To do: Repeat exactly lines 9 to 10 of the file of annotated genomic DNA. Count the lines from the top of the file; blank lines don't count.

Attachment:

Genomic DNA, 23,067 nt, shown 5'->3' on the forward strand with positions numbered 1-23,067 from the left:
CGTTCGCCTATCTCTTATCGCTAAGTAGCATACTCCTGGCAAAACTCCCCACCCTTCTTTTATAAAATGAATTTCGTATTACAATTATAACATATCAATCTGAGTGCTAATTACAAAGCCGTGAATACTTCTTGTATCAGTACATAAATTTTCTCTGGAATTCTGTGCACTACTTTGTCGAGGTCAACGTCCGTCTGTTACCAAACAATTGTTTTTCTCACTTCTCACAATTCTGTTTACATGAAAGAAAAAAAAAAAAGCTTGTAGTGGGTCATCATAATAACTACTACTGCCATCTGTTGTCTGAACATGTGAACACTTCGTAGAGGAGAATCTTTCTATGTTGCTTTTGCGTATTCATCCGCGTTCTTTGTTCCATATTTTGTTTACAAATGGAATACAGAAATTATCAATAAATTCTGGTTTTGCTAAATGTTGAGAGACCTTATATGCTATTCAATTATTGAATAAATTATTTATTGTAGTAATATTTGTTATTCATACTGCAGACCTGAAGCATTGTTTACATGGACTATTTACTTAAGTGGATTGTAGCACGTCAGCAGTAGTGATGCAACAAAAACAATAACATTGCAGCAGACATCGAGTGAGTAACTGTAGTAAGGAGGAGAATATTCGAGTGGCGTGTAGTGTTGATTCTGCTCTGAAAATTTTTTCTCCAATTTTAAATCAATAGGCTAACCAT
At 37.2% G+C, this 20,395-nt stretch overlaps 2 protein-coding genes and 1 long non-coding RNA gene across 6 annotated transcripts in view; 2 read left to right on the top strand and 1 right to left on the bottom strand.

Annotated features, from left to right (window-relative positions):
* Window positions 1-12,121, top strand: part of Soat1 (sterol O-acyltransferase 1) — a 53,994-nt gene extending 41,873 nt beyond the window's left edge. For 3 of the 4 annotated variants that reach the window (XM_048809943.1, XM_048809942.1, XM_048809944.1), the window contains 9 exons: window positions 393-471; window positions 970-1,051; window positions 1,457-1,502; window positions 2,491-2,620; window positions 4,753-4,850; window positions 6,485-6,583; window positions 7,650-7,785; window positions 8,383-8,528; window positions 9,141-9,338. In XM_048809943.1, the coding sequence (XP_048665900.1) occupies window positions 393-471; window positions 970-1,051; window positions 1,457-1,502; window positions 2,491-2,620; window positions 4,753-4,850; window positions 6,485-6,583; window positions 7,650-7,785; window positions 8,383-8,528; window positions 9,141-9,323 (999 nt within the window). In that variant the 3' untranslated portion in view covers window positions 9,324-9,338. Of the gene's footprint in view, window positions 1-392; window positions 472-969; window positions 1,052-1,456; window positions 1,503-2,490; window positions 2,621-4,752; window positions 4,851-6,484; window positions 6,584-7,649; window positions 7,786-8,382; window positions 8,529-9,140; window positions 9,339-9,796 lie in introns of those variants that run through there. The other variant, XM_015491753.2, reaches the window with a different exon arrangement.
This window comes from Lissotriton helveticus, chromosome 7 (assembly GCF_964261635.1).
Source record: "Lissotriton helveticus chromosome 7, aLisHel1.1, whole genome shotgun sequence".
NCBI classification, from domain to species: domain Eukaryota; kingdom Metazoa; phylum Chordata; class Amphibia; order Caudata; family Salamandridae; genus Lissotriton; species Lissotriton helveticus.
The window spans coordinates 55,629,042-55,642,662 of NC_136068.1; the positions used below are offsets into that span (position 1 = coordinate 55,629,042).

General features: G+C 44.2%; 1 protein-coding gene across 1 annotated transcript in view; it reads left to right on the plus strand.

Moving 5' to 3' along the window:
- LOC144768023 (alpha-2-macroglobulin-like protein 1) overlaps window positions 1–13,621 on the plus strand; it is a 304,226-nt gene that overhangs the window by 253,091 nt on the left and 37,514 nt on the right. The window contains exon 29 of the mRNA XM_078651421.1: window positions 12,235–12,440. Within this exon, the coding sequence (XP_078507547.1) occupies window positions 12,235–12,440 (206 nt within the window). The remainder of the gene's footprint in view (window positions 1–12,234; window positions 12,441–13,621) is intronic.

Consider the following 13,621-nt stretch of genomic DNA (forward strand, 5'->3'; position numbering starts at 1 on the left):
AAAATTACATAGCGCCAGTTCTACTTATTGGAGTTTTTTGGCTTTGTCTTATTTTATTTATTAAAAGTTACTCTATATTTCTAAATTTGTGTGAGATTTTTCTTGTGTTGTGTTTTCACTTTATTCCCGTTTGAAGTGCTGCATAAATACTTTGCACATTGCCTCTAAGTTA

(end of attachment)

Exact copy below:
The window spans coordinates 55,629,042-55,642,662 of NC_136068.1; the positions used below are offsets into that span (position 1 = coordinate 55,629,042).

General features: G+C 44.2%; 1 protein-coding gene across 1 annotated transcript in view; it reads left to right on the plus strand.